Today, as I reread my words from one year ago, I am able to go back. To the heavy silence that should have housed a heartbeat. To the suffocating confusion. To the sting of goodbye and its inscrutable aftermath. Today, I reread my words and forgive myself - and fully - for not publishing them when I first wrote them. Because I wasn't ready. Today, I reread my words and am struck by a realization, at once simple and far from it, that blogging and parenting and living? These things take constant courage. To put selves and sentences out there. To tell our stories, little and big. To love our creatures even when they are ideas in our brains and cells in our bodies. To love them unconditionally once they are here. To move through our days with an appreciation of their simultaneous fragility and force.

All of these things take courage.

Today, I am struck by another realization too. That it is so important that we do just these things.

That we allow ourselves to tell our stories - divine and difficult - on blogs or in private. That we talk. That we reveal the suffering and struggle that do not need to be kept secret. That we permit ourselves to acknowledge the stuff, the hard stuff, that unites us. If we let it.

That we parent with open wounds. Open minds. Open hearts.

That we live consciously and creatively and courageously, embracing our heartaches along with our happy days, revering the fact that all of these things, all of them, comprise the lives we are lucky to lead.

So, today. Today I follow through on last year's vows.

Today, I talk. I tell.

I have two girls whom I love impossibly. Fiercely. But once upon a time, I was expecting a different girl. One who didn't make it. And today, as I sit here flanked by the two blue-eyed girls who did, so healthy and so happy, I am ready to talk about it. Because it happened. It did. To me. And maybe to you or someone you know?

This year, I got a new card. A few, actually. The first was a beautiful card Toddler made at Preschool with the help of her wonderful teachers. I am struck by the joyful candy apple green, the imperfect globs of glitter. The purple glitter. Purple is her very favorite color.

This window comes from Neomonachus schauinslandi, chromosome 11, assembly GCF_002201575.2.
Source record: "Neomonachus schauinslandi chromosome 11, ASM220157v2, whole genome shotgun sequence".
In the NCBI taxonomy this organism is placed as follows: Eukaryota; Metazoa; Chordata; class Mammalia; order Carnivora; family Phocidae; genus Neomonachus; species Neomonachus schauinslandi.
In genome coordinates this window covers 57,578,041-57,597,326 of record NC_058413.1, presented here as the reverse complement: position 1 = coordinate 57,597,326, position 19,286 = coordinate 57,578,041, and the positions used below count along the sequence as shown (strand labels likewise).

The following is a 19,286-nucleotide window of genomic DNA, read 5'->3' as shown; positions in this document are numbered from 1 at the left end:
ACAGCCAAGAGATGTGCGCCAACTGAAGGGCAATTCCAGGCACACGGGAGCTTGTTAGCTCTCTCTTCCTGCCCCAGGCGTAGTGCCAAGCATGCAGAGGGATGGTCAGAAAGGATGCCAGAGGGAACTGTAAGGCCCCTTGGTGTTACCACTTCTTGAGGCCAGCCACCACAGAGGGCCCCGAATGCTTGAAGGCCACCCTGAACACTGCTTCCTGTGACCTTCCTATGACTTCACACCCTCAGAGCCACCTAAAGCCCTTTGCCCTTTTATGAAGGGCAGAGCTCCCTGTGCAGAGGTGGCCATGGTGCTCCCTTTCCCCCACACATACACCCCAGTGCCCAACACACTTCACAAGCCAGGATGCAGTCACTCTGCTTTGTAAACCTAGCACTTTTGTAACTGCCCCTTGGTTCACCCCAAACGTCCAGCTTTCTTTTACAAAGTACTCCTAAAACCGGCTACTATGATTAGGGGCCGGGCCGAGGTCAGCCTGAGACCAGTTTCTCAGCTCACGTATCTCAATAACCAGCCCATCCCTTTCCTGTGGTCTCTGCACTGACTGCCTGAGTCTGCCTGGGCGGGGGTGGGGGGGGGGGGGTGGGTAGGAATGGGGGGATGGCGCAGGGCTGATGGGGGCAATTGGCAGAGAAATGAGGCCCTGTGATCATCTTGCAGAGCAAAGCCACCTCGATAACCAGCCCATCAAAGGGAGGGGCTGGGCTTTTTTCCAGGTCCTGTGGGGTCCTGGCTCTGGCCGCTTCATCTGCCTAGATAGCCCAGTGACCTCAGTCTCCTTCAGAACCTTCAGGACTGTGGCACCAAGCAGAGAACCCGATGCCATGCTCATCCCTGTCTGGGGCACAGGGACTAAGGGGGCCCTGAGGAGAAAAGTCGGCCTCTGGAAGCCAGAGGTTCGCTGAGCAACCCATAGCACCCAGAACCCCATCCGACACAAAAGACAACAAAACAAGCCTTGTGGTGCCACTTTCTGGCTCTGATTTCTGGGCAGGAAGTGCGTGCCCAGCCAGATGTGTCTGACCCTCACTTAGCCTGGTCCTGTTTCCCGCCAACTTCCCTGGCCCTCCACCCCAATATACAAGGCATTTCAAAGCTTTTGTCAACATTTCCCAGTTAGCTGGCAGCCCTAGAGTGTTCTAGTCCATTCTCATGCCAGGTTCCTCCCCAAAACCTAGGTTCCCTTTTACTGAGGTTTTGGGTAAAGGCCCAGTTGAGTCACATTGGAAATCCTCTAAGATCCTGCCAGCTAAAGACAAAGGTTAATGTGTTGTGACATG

mothers day 2010

And inside, there are words. Words that Toddler dictated. Inside, it says: Dear Mommy, I love you because you are fun. I love playing with you and getting ice cream together.

And then. This morning, as per Husband's instructions from afar, the girls and I opened the gift he left. In the box, there were two little cards on top.

MD baby

One from Baby. Full of artful scribbling, a regal red heart, and the outline of a chubby eighteen-month-old hand.

md toddler

And one from Toddler. Decked in whimsical watercolor swirls, the outline of a three-year-old hand, a rectangle of paper ornamented with scissor cuts, and more words. Dictated this time to Daddy. I love you so much. Words a certain little girl whispers in my ear countless times a day.

md husband 1

And last, but not least, there was a card from Husband. A card that made me giggle. It has a little arrow-toggle-thing on the side and when you rotate it, the Wife's tee-shirt changes from Hottie to...

md husband 2

...#1 Mom to...

md husband 3

...Super Mom!...

And I'm not sure whether I qualify as that Hottie/#1 Mom/Super Mom hybrid, but boy oh boy do I try.

I hope you all had a wonderful Mother's Day. I wish you all the courage to show your cards and tell your stories.

[This post was inspired by the Courage topic of Momalom's Five for Ten. Click over today and tomorrow to find links to many more posts about courage and to learn more about how you too can participate in this wonderful writing challenge.]


  • How did you spend your Mother's Day?
  • Did you give or receive any particularly meaningful or amusing cards?
  • Do you have any stories that you have a hard time mustering the courage to tell? Any blog posts you love that you haven't been able to publish?
  • Have you or those close to you kept quiet about a pregnancy until twelve weeks? Why or why not?
  • Do you agree that many of the most important things in life take continuous courage?

Do Vegans Hate Babies?

My Loves